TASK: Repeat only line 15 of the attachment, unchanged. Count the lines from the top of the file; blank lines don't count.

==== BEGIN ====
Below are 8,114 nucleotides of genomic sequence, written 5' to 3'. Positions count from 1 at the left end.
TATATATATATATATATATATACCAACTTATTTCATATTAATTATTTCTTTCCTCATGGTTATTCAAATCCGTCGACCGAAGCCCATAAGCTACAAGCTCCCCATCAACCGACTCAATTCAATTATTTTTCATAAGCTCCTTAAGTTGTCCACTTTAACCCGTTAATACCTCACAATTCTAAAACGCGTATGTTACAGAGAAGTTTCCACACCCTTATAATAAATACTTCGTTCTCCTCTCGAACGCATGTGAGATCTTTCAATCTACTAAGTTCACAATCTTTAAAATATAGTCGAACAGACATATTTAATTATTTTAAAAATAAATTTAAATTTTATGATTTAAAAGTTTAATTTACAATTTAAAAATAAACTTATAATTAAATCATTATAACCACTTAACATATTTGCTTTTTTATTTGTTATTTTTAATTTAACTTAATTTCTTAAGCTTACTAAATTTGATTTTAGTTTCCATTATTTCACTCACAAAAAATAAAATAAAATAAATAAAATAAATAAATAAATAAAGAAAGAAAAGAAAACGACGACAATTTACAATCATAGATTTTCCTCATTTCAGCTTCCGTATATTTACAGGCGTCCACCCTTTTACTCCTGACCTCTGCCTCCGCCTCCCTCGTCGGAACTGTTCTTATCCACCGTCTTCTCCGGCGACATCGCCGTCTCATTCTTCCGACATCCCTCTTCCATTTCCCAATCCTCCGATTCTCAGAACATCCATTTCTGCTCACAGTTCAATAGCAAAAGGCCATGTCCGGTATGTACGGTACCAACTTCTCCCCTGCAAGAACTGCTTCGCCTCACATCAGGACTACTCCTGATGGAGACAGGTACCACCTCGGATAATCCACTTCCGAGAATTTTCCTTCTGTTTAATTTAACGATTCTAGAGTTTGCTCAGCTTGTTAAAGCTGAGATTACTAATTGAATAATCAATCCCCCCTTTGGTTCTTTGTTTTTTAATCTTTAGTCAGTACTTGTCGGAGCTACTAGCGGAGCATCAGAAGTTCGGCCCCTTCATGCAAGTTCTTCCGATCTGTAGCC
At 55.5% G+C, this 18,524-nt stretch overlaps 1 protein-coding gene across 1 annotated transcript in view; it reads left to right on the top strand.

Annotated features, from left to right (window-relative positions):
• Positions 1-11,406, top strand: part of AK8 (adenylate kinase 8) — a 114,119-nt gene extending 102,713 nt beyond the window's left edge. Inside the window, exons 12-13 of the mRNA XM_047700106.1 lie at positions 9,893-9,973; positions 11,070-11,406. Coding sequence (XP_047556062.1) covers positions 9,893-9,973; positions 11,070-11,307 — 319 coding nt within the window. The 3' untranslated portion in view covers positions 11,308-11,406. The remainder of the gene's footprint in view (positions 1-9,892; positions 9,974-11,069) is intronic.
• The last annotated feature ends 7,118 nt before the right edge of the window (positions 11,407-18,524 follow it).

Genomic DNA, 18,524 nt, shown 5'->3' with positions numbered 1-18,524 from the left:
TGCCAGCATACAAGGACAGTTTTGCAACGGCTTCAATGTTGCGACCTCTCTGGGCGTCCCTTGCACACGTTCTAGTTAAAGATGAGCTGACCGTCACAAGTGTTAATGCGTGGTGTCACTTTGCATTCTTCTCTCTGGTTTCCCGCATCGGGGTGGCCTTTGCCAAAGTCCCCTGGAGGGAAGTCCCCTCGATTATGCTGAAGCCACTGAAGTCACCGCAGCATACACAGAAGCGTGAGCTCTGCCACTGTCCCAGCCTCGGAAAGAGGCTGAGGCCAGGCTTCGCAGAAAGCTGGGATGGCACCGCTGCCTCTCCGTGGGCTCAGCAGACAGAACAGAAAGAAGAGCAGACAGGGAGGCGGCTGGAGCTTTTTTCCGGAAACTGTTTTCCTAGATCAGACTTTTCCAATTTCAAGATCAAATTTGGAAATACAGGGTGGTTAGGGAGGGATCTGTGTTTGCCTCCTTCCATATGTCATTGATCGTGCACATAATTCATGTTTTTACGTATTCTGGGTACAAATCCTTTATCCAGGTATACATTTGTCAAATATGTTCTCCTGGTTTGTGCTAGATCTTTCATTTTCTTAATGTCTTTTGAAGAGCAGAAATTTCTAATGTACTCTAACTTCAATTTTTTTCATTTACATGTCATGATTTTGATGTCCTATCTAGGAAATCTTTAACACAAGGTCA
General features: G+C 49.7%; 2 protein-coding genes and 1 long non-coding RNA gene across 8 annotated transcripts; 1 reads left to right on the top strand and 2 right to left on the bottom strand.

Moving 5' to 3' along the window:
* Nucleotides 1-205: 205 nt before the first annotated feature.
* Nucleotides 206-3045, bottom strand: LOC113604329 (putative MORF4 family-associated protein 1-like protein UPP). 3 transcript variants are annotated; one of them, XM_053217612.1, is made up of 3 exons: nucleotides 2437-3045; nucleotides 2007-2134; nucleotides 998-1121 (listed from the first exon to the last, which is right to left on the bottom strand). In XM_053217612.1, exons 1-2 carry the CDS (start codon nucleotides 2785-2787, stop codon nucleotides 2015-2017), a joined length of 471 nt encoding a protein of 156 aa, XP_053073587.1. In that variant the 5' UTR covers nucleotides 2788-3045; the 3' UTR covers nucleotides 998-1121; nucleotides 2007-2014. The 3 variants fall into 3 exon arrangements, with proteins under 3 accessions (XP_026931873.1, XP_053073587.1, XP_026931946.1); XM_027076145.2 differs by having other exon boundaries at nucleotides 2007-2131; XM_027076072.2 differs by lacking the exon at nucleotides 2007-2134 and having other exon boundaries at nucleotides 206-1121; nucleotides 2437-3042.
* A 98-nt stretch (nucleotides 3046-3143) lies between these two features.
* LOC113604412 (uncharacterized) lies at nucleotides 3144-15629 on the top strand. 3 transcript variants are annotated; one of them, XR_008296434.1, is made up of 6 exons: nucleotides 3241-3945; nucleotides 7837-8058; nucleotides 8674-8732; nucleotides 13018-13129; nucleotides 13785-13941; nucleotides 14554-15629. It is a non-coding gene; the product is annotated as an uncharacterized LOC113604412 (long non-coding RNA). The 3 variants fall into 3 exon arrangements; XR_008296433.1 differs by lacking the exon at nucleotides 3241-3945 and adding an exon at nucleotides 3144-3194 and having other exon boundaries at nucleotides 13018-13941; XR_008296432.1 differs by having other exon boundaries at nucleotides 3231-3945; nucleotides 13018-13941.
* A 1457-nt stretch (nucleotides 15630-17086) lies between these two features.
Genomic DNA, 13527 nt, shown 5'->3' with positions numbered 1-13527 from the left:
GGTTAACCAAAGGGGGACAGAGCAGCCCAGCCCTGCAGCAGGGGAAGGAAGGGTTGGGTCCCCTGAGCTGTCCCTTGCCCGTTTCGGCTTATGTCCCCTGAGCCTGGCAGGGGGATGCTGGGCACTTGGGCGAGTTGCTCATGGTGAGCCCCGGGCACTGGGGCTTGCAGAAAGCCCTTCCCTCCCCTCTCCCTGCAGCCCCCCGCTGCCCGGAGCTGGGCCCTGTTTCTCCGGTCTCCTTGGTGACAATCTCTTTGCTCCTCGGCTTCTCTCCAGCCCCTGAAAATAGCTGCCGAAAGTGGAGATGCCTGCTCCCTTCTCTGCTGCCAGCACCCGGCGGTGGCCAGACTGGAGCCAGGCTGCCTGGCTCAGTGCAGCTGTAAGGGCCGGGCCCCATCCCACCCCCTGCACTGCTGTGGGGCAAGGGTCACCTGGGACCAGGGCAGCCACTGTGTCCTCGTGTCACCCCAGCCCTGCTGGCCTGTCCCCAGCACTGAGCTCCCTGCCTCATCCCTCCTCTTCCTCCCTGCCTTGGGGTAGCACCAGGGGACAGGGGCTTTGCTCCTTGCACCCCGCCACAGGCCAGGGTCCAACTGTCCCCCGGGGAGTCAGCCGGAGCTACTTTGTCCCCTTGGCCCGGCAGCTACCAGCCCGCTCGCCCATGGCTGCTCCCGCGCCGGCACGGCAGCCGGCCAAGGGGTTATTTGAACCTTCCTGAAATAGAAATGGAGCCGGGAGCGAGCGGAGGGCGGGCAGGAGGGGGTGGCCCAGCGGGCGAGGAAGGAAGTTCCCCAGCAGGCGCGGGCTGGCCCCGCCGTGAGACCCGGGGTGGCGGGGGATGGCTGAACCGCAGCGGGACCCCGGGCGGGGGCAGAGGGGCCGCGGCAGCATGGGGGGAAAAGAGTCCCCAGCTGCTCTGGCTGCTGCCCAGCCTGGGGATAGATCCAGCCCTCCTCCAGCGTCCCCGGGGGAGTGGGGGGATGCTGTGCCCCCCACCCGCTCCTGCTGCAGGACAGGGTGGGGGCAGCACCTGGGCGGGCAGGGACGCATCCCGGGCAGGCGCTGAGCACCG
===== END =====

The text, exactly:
* A 1457-nt stretch (nucleotides 15630-17086) lies between these two features.